Most everyone has had the unenviable experience of being pulled over. Whether it’s a speeding ticket, or a warning for expired plates, being pulled over is pretty unpleasant time. Fortunately, these encounters tend to be brief and somewhat painless. Sometimes, however, they are not. What started as a simple traffic stop may quickly escalate into something more. This blog provides a brief overview of your rights during a traffic stop. The Fourth Amendment protects against “unreasonable searches and seizures.” A seizure, for Fourth Amendment purposes, occurs whenever an officer restrains or terminates a person’s freedom of movement. This can occur through ...
October 3, 2019CD
The holidays of Christmas and New Year’s give most Americans a chance to have some time off work, relax, see family and friends and refresh and recharge to start the next year fresh. Sadly, these great times provide unique chances to run into legal troubles that spoil the time and carry over into the next year. Ask any policeman, fraud investigator, or attorney . . . .This blog provides court tips to avoid a normally avoidable “event” and legal trouble you may not have thought of but should! DUI and Public Intoxication. New Year’s Eve is a notorious time for getting ...
December 21, 2018CD
A common statement or question from litigants relates to obtaining attorney’s fees for the expenses for their attorney in general civil litigation and divorce and paternity cases. Most of America’s laws are based on English common law. Under common law, the prevailing (or winning) party was entitled to receive an award of fees from the loser. In our society, this would be a difficult rule to apply as some cases have multiple parties and/or legal issues and a party may “win” some and “lose” some legal issues. For this and many other reasons, America rejected this legal concept and each side ...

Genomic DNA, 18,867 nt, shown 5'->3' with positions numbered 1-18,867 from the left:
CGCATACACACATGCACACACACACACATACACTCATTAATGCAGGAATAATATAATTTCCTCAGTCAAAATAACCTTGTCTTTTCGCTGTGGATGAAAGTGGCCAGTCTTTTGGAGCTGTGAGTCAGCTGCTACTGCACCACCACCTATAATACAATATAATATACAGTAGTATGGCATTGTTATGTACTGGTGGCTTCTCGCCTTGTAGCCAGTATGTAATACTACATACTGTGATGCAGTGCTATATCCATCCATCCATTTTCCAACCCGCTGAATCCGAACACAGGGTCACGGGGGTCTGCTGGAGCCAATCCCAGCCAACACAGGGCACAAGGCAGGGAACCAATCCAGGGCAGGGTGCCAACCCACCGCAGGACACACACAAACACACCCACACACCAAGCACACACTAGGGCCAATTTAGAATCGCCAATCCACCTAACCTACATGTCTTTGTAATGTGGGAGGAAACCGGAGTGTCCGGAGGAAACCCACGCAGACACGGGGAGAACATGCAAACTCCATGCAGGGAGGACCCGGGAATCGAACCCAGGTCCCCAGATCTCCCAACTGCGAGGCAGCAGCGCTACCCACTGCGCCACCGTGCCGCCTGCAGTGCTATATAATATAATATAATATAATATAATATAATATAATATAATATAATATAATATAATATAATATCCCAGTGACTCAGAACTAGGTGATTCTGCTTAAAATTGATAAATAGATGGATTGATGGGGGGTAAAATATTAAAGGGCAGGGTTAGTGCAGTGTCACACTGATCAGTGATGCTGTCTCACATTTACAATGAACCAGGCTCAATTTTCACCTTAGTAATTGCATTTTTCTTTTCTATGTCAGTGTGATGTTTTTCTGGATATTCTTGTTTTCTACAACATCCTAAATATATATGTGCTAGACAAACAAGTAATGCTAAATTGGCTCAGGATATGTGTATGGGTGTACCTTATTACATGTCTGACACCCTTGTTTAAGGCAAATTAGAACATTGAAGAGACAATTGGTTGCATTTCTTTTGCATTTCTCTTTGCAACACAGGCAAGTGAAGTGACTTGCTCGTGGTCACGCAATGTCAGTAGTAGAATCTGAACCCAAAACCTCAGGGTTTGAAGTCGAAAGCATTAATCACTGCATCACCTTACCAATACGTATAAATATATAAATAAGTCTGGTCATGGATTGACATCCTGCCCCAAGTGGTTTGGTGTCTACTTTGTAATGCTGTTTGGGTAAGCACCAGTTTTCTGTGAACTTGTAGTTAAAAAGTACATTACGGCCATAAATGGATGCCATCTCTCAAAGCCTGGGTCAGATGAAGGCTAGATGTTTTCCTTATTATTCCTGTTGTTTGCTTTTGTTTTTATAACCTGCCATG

July 12, 2018CD
A great deal of criminal law turns on bedrock constitutional tenets set forth in the United States Constitution, in particular, the Fourth, Fifth and Sixth Amendments. Anytime police are searching your car or home, the Fourth Amendment applies in several ways. One of the misunderstood concepts is protective sweeps for officer safety, a topic again just addressed by the Indiana Court of Appeals. Obviously, at this time with police officers in some areas being targeted, it makes sense that in a stop of a car or search of a home, a police officer could look for weapons that might pose an ...
May 24, 2017Adam Hayes
Several years ago, the Indiana General Assembly passed a comprehensive civil protective order act. This legislation was aimed at addressing the problem of domestic violence within certain family units. Now, a version of this uniform act is adopted in virtually every state. There is a national depository where domestic protective orders are immediately placed online and available to law enforcement agencies throughout the United States. However, there is growing concern that these are abused by certain litigants in domestic cases, particularly contested divorce and paternity matters. This blog post covers a recent decision decided with the Court of Appeals1 that protective orders ...
May 18, 2017Adam Hayes